“No more hurting people – Peace” – Martin Richard
My thoughts this Tuesday morning on the seventeenth anniversary of the terrorist attacks on 9/11/2001:
As I walk through the halls of my school, the same school where I was teaching third grade on that day, I think: “We were here when it happened.” As I pass by classrooms and see the teachers with whom I shared shock and horror on that day, I think: “We have never been the same.” And as I look at the students going about their normal student lives, I think: “None of these kids had been born then. They will never know the fear and anger their parents felt as the drama played out for weeks and months following the event. And they will learn about this in class and in books, as removed and dispassionate as my generation was in learning about historical events when we were young.”
The following is from my social media post on September 11, 2013:
I wore this “flag” pin to school today, as I have for the past 12 years. I was a third grade classroom teacher on 9/11/2001 and had a lovely class of 26 or so kids who I had just met a few weeks earlier. We were just settling in to our school day when an urgent announcement was made for all teachers to check their email. The email informed us of the terrorist attacks and asked to keep our cool and not to talk to our students about it. That was a tall order. We had so many questions. We had email, but few of us had cell phones or cell service then, so we didn’t have access to news or each other. The school internet was shut down almost immediately. Teachers talked quietly in hallways, in doors between classes, and at lunch we gathered around a TV in the teachers room and watched in horror as the planes hit the towers, over and over again. And then we returned to our classrooms. Numb. What a long, difficult day it was.
My son was in the same school with me, at that time in a fifth grade classroom with a teacher I trusted and respected. Still, somewhere in the middle of the day, I snuck a moment to go across the school and up the stairs to simply look at him, to see for myself that he was okay. I had to see him.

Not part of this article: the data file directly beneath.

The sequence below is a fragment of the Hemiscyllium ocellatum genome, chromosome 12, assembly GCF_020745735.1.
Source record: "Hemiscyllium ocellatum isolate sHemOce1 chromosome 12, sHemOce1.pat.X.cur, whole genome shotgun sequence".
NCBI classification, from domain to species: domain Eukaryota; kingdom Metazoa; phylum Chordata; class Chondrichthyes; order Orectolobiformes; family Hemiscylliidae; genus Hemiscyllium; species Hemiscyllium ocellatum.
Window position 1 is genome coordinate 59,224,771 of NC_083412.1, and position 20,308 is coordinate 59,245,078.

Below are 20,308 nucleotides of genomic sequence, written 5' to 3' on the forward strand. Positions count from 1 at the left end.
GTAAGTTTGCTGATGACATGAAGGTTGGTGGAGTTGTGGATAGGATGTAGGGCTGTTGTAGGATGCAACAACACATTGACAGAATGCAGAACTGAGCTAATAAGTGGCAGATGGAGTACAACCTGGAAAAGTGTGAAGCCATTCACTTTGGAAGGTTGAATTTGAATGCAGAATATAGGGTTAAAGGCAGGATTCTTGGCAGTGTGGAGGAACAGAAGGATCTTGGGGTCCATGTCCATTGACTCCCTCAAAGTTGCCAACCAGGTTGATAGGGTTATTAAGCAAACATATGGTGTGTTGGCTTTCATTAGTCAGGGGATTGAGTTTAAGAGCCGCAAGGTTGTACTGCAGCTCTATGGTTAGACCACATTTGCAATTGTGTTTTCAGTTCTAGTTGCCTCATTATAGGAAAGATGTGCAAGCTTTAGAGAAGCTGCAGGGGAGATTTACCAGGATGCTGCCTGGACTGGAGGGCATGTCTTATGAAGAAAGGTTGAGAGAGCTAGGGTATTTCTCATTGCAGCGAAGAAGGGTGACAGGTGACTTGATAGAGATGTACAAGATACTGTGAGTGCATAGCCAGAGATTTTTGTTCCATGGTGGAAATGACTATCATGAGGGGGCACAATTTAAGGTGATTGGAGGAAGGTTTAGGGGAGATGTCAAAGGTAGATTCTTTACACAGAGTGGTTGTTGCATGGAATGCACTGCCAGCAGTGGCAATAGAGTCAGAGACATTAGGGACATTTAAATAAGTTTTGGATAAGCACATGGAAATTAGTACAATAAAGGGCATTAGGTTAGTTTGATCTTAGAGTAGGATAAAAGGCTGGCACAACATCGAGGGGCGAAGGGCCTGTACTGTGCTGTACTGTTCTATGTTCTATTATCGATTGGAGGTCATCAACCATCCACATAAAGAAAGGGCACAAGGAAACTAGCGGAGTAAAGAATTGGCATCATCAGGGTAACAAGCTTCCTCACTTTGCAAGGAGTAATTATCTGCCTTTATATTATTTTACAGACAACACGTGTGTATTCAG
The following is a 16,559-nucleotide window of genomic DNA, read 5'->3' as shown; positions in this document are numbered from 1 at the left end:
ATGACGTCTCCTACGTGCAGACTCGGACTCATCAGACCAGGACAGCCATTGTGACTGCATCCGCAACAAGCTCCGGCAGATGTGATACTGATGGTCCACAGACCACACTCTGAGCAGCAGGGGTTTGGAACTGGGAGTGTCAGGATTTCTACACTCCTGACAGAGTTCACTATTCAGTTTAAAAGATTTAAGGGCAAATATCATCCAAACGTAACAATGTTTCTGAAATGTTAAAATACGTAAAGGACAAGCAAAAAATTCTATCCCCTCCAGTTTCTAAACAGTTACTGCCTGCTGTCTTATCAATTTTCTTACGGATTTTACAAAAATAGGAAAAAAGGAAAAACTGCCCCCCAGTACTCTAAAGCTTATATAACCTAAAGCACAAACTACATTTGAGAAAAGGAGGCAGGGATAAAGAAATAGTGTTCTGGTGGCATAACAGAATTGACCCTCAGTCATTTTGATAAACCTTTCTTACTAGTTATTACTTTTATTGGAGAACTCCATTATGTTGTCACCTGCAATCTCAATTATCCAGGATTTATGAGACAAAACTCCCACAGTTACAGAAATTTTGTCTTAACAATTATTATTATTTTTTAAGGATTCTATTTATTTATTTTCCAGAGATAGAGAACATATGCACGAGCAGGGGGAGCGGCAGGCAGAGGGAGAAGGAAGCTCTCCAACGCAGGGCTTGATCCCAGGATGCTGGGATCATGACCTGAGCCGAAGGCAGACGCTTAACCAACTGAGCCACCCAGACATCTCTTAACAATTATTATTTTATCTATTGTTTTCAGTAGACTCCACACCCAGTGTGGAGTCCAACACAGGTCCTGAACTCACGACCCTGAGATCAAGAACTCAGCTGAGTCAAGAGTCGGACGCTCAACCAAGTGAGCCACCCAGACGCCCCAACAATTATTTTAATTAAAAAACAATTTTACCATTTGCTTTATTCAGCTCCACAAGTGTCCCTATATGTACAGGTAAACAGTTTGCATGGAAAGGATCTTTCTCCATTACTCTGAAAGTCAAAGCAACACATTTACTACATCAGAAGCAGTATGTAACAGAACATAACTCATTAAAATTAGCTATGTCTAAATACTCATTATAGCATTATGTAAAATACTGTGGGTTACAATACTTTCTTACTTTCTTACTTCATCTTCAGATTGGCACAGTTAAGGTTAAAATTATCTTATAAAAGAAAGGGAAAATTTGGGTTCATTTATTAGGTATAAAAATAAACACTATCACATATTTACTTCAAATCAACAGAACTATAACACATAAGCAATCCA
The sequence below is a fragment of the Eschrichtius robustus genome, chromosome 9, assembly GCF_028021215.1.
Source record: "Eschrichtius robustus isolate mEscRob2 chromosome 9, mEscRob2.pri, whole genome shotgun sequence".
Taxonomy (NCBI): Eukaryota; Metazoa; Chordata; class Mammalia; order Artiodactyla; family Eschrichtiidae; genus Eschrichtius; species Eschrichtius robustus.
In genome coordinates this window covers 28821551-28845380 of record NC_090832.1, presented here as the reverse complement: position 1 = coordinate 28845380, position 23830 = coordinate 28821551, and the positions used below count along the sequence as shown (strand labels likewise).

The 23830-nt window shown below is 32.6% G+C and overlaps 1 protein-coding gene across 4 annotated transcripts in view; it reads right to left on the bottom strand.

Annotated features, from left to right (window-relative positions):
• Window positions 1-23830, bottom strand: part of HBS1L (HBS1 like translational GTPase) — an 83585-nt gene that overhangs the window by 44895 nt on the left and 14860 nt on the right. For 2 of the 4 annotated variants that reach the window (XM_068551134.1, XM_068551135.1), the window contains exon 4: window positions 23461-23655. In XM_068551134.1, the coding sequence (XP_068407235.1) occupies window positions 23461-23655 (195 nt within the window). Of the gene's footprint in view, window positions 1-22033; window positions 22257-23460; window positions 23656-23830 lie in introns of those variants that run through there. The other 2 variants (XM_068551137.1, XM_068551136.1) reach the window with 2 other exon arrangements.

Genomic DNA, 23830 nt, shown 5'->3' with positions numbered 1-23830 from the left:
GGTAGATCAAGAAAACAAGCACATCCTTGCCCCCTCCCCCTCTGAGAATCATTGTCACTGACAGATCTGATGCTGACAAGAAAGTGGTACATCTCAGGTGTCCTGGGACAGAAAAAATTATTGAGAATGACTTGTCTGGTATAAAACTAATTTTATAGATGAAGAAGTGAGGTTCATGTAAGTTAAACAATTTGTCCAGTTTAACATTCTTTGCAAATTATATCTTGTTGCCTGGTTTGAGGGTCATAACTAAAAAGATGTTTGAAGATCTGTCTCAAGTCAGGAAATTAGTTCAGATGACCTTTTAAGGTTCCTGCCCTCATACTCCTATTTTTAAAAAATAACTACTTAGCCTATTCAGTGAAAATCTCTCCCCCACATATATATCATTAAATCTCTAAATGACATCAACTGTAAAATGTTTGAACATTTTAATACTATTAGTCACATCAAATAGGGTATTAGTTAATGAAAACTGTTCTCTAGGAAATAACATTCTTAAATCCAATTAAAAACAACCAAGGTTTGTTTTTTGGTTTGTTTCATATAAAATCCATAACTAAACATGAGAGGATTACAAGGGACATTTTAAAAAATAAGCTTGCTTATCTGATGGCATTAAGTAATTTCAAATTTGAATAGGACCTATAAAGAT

Later that day, the administrators went class-to-class in the 5th and 6th grade classrooms to tell the kids what had happened. I grew concerned for my third graders, who rode the same buses with the older kids. Although they are young adults now, I can still visualize their little faces as we gathered around for circle time at the end of the day. “You will hear stories from other kids on the bus about bad things that happened today,” I told them, trying hard to keep it together, “Just promise me that you’ll try not to listen, and wait until you get home to let your parents be the first ones who you talk to about what happened.”
The days that followed were full of questions, theories, and patriotism. My classroom became a safe haven, a respite from the incessant news reports. My students had a great need to “do something to help”. We made the pins in the photo above and sold them for $1 each. We also made a simpler version with just 6 large beads on a large safety pin. Entire extended families worked on the pins at home. Parents gravitated to the classroom and helped my third graders produce pin after pin. Together we raised several hundred dollars for George Bush’s “America’s Fund for Afghan Children” .
Today is Tuesday, September 11. My third grade class of 2001 students are now 25 or 26 years old. I wonder what they remember from our shared experience seventeen years ago. I wonder if they or their families still have the pins we made. I wonder what they will tell their own children about that day as they bring them into this world over the next decade. Lastly, I hope I did well by them and their families on September 11, 2001 and in the weeks and months that followed.